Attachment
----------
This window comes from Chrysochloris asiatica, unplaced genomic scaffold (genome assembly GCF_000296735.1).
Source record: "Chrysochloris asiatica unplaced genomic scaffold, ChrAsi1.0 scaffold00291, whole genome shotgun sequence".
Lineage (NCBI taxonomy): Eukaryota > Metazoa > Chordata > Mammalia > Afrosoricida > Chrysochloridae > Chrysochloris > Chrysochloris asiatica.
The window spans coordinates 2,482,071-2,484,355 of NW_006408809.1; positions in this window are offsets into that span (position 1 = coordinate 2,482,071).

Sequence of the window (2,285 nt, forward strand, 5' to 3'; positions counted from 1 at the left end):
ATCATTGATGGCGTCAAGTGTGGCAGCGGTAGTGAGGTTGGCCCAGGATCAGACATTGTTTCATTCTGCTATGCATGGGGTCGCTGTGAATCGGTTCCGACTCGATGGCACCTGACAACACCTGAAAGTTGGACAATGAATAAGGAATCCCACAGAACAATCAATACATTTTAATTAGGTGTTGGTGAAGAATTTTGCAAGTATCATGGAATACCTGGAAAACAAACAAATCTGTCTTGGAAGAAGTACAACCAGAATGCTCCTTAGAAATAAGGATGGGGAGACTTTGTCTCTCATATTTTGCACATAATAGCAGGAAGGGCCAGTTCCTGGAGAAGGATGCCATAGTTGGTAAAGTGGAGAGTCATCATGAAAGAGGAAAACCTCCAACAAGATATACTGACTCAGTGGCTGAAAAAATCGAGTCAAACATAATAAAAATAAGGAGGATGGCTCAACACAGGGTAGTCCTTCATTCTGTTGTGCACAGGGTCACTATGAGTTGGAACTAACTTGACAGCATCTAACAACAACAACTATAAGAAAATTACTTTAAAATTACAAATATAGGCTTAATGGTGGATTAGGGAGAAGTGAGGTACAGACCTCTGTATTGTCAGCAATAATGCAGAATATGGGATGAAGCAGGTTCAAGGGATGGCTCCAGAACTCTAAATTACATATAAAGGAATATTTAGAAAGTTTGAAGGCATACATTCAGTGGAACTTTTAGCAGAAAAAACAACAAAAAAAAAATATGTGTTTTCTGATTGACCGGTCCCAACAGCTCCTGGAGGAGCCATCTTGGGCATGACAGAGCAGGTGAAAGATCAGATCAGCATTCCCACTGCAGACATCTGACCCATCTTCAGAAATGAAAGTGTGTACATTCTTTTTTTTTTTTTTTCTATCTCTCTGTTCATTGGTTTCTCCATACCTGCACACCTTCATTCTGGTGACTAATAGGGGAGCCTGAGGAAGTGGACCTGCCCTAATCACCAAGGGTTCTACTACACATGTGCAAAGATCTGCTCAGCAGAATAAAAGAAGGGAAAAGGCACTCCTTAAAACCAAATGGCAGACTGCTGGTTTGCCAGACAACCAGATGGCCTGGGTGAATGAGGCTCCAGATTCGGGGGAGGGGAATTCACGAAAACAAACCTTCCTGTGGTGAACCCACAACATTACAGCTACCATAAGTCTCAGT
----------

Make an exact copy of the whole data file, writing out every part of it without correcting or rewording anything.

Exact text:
This window comes from Chrysochloris asiatica, unplaced genomic scaffold (genome assembly GCF_000296735.1).
Source record: "Chrysochloris asiatica unplaced genomic scaffold, ChrAsi1.0 scaffold00291, whole genome shotgun sequence".
Lineage (NCBI taxonomy): Eukaryota > Metazoa > Chordata > Mammalia > Afrosoricida > Chrysochloridae > Chrysochloris > Chrysochloris asiatica.
The window spans coordinates 2,482,071-2,484,355 of NW_006408809.1; positions in this window are offsets into that span (position 1 = coordinate 2,482,071).

Sequence of the window (2,285 nt, forward strand, 5' to 3'; positions counted from 1 at the left end):
ATCATTGATGGCGTCAAGTGTGGCAGCGGTAGTGAGGTTGGCCCAGGATCAGACATTGTTTCATTCTGCTATGCATGGGGTCGCTGTGAATCGGTTCCGACTCGATGGCACCTGACAACACCTGAAAGTTGGACAATGAATAAGGAATCCCACAGAACAATCAATACATTTTAATTAGGTGTTGGTGAAGAATTTTGCAAGTATCATGGAATACCTGGAAAACAAACAAATCTGTCTTGGAAGAAGTACAACCAGAATGCTCCTTAGAAATAAGGATGGGGAGACTTTGTCTCTCATATTTTGCACATAATAGCAGGAAGGGCCAGTTCCTGGAGAAGGATGCCATAGTTGGTAAAGTGGAGAGTCATCATGAAAGAGGAAAACCTCCAACAAGATATACTGACTCAGTGGCTGAAAAAATCGAGTCAAACATAATAAAAATAAGGAGGATGGCTCAACACAGGGTAGTCCTTCATTCTGTTGTGCACAGGGTCACTATGAGTTGGAACTAACTTGACAGCATCTAACAACAACAACTATAAGAAAATTACTTTAAAATTACAAATATAGGCTTAATGGTGGATTAGGGAGAAGTGAGGTACAGACCTCTGTATTGTCAGCAATAATGCAGAATATGGGATGAAGCAGGTTCAAGGGATGGCTCCAGAACTCTAAATTACATATAAAGGAATATTTAGAAAGTTTGAAGGCATACATTCAGTGGAACTTTTAGCAGAAAAAACAACAAAAAAAAAATATGTGTTTTCTGATTGACCGGTCCCAACAGCTCCTGGAGGAGCCATCTTGGGCATGACAGAGCAGGTGAAAGATCAGATCAGCATTCCCACTGCAGACATCTGACCCATCTTCAGAAATGAAAGTGTGTACATTCTTTTTTTTTTTTTTTCTATCTCTCTGTTCATTGGTTTCTCCATACCTGCACACCTTCATTCTGGTGACTAATAGGGGAGCCTGAGGAAGTGGACCTGCCCTAATCACCAAGGGTTCTACTACACATGTGCAAAGATCTGCTCAGCAGAATAAAAGAAGGGAAAAGGCACTCCTTAAAACCAAATGGCAGACTGCTGGTTTGCCAGACAACCAGATGGCCTGGGTGAATGAGGCTCCAGATTCGGGGGAGGGGAATTCACGAAAACAAACCTTCCTGTGGTGAACCCACAACATTACAGCTACCATAAGTCTCAGT